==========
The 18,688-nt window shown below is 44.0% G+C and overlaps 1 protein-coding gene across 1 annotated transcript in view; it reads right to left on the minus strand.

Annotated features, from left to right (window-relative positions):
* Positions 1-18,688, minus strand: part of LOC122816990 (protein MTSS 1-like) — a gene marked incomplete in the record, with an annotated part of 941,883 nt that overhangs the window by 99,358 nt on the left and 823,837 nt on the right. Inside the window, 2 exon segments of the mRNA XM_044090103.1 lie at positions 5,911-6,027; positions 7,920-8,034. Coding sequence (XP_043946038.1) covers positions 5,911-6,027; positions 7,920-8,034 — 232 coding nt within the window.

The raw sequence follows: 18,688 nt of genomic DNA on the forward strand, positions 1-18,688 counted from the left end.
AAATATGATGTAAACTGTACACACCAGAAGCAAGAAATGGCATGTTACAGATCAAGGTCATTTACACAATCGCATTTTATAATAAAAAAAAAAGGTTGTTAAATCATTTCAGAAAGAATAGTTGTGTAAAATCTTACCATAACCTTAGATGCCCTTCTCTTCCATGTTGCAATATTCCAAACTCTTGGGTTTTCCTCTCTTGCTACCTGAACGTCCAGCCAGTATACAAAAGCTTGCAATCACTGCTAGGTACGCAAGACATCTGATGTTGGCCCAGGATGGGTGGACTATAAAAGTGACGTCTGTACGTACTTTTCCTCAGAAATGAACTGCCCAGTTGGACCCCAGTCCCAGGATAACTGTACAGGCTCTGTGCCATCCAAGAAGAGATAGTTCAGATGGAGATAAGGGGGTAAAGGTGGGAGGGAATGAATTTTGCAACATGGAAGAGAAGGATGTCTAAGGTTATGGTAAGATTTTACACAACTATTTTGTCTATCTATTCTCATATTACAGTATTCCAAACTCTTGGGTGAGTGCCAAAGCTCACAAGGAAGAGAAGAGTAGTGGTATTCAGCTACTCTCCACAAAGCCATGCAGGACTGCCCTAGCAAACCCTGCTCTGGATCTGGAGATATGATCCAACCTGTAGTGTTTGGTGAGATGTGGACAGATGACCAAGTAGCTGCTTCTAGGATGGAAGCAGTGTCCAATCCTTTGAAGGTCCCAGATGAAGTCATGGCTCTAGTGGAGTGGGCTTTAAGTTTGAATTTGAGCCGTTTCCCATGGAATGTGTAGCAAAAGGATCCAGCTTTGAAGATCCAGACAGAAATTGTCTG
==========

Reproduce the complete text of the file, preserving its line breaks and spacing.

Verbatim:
The 18,688-nt window shown below is 44.0% G+C and overlaps 1 protein-coding gene across 1 annotated transcript in view; it reads right to left on the minus strand.

Annotated features, from left to right (window-relative positions):
* Positions 1-18,688, minus strand: part of LOC122816990 (protein MTSS 1-like) — a gene marked incomplete in the record, with an annotated part of 941,883 nt that overhangs the window by 99,358 nt on the left and 823,837 nt on the right. Inside the window, 2 exon segments of the mRNA XM_044090103.1 lie at positions 5,911-6,027; positions 7,920-8,034. Coding sequence (XP_043946038.1) covers positions 5,911-6,027; positions 7,920-8,034 — 232 coding nt within the window.

The raw sequence follows: 18,688 nt of genomic DNA on the forward strand, positions 1-18,688 counted from the left end.
AAATATGATGTAAACTGTACACACCAGAAGCAAGAAATGGCATGTTACAGATCAAGGTCATTTACACAATCGCATTTTATAATAAAAAAAAAAGGTTGTTAAATCATTTCAGAAAGAATAGTTGTGTAAAATCTTACCATAACCTTAGATGCCCTTCTCTTCCATGTTGCAATATTCCAAACTCTTGGGTTTTCCTCTCTTGCTACCTGAACGTCCAGCCAGTATACAAAAGCTTGCAATCACTGCTAGGTACGCAAGACATCTGATGTTGGCCCAGGATGGGTGGACTATAAAAGTGACGTCTGTACGTACTTTTCCTCAGAAATGAACTGCCCAGTTGGACCCCAGTCCCAGGATAACTGTACAGGCTCTGTGCCATCCAAGAAGAGATAGTTCAGATGGAGATAAGGGGGTAAAGGTGGGAGGGAATGAATTTTGCAACATGGAAGAGAAGGATGTCTAAGGTTATGGTAAGATTTTACACAACTATTTTGTCTATCTATTCTCATATTACAGTATTCCAAACTCTTGGGTGAGTGCCAAAGCTCACAAGGAAGAGAAGAGTAGTGGTATTCAGCTACTCTCCACAAAGCCATGCAGGACTGCCCTAGCAAACCCTGCTCTGGATCTGGAGATATGATCCAACCTGTAGTGTTTGGTGAGATGTGGACAGATGACCAAGTAGCTGCTTCTAGGATGGAAGCAGTGTCCAATCCTTTGAAGGTCCCAGATGAAGTCATGGCTCTAGTGGAGTGGGCTTTAAGTTTGAATTTGAGCCGTTTCCCATGGAATGTGTAGCAAAAGGATCCAGCTTTGAAGATCCAGACAGAAATTGTCTG